SAN FRANCISCO -- Damion Lee ventured onto the BioFreeze Center practice court under different circumstances Wednesday afternoon. 

No longer under a two-way deal, he began his post-practice workout under a new moniker: Potential Warriors long-term piece. As of Wednesday, he is under contract until 2021, after signing a multi-year pact with Golden State in a process that has been too fast for him to even process it. 

"I was talking to my family about it, mainly my wife yesterday, just like the reality of it just hasn't set in yet," Lee said following Wednesday's practice. "I've always envisioned myself being a professional. I think now that it's here, it's like, she's telling me that I need to take a step back and enjoy it, but then also, at the end of the day it's like I said, just to begin it, it's a matter of turning two into 10. I feel like that's always been my motto."

Lee's deal is the result of his recent production. In 26 appearances, he's averaging 12.3 points, 5.3 rebounds and 2.3 assists. Last month, he scored 22 points and adding a career-high 15 rebounds in an upset win over the Rockets. As Lee produced, his two-way days began to dwindle, creating a conundrum for Golden State's front office.

Pressed against the hard cap, the Warriors waived forward Marquese Chriss to keep Lee. On Thursday the 27-year-old guard is expected to start against the Nuggets. 


Lee's current circumstance is a culmination of his journey. In college, he broke his hand and tore his left ACL. After transferring from Drexel to Louisville, a recruiting scandal forced the school to impose a one-year postseason ban. Two months into his G League career, he tore his right ACL, putting his career in peril.

Before last season, Lee signed a two-way deal with the Warriors. Last summer, he signed another, prompting his current stretch. Now, with his first guaranteed deal, Lee reflected on his path.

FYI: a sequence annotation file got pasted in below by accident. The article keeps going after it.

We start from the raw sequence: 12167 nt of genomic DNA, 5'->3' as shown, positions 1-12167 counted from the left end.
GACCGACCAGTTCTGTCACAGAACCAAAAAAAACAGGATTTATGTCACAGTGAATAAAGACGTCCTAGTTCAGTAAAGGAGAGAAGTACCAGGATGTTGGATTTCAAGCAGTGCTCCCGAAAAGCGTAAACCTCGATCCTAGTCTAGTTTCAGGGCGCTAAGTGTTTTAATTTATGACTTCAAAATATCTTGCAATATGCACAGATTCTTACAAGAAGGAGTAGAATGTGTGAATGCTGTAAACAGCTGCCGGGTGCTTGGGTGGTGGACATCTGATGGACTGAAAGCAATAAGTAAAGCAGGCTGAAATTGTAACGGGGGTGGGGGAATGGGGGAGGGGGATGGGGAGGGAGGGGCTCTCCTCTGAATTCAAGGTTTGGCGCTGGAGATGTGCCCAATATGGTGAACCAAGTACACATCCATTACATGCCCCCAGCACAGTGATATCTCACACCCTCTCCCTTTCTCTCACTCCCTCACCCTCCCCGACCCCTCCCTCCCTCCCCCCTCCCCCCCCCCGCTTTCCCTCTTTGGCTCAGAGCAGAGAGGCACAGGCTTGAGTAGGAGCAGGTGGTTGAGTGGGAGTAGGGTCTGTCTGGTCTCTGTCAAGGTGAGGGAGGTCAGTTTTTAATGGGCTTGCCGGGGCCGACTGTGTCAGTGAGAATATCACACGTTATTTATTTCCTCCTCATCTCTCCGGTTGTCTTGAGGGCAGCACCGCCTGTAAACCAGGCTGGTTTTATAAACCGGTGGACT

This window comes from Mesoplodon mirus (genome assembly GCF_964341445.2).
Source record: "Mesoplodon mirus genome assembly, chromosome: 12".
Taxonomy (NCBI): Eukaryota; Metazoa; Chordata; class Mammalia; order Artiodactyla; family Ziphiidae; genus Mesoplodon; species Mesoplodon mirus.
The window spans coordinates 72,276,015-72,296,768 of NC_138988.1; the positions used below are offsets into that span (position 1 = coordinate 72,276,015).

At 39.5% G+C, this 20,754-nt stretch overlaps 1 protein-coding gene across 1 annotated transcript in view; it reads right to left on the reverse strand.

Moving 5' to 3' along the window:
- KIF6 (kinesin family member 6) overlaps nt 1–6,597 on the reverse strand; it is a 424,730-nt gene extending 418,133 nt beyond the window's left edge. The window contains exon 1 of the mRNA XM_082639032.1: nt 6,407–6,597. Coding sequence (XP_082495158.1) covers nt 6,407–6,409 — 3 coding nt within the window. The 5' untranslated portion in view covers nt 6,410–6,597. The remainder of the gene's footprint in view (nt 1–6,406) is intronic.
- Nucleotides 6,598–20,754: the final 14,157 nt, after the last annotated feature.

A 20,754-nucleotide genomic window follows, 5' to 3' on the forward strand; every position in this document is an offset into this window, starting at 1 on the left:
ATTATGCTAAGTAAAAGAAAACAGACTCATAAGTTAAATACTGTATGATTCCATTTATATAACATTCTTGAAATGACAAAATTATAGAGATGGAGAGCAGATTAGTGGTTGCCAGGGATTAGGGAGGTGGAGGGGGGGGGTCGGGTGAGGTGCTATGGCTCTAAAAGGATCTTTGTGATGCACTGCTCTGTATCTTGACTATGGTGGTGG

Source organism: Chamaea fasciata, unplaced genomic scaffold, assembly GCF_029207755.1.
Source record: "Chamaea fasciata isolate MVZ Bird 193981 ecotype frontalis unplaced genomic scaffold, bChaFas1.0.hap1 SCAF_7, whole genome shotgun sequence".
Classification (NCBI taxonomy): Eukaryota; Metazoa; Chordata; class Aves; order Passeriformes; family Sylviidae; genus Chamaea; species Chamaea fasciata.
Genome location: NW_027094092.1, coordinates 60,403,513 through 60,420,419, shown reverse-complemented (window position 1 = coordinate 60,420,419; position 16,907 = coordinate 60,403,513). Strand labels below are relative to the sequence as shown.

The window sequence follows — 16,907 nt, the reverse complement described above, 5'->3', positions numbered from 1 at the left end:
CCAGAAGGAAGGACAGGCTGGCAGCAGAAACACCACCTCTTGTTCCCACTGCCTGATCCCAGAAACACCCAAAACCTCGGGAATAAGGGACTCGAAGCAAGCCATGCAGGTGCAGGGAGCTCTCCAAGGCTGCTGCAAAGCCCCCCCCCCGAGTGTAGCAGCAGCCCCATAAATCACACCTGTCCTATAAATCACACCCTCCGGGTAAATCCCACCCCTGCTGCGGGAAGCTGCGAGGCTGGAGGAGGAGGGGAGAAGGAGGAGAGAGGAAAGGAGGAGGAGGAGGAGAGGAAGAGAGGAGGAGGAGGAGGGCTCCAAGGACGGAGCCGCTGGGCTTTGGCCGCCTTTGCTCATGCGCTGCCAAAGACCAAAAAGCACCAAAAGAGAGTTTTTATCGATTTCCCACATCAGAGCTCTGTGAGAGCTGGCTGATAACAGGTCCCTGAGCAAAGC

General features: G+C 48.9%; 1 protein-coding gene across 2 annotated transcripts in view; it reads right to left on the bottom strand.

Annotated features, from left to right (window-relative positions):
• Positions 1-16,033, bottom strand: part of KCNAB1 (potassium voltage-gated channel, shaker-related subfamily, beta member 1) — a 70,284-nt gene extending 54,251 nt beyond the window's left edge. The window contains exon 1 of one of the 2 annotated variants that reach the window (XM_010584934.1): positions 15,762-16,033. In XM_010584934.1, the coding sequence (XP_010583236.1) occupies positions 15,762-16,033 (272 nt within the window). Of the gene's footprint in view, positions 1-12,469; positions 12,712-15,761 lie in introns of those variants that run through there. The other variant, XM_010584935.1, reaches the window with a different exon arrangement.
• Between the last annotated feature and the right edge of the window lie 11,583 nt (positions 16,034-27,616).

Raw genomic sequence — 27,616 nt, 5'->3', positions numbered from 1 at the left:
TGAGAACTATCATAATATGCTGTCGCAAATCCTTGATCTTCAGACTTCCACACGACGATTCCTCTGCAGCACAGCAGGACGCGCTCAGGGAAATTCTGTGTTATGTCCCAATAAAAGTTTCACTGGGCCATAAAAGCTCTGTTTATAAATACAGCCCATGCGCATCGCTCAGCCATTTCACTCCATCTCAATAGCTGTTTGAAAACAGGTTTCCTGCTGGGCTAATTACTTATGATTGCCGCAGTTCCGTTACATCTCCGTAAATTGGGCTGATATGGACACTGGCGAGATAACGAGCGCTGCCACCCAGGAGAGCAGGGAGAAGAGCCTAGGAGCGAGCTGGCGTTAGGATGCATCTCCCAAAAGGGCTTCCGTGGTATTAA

"Growing up in a house with me and my mom, me and my older cousin having to share a room, my two other cousins, having to share a room. Going to daycare down the street, from the house, waiting to get picked up," he said. "My mom working 12 hours a day, my aunt working the other 12 hours a day."

"Not saying that we struggled, but just as a young kid growing up in that environment," he continued. "You want to make sure that those are the people that you do it for." 

Plenty of people reached out to congratulate Lee on his deal, including Mavericks guard Seth Curry -- Lee's brother in law.

Both Seth and Lee share similar stories. Not a heralded high school recruit, the younger Curry accepted a scholarship to Liberty University -- a small Christian school in Virginia -- before transferring to Duke. After stints in the G League, he carved a niche as a shooter in Dallas, inspiring others along the way.  

"Seth is like one of the biggest inspirations in my life," Lee said. "Just knowing everything that he's been through, knowing how he's worked so hard to make a name for himself and continues to make a name for himself. Obviously, you see what he's doing and he's... I'm very proud and very lucky to have him as a brother."

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Now, Lee hopes his play will simultaneously keep him in the league and inspire players under similar circumstances.  

"Late bloomer and it took a lot of work, took a whole lot of hard work to get here," he said. "Just got to keep pushing. Can't just settle with just one contract."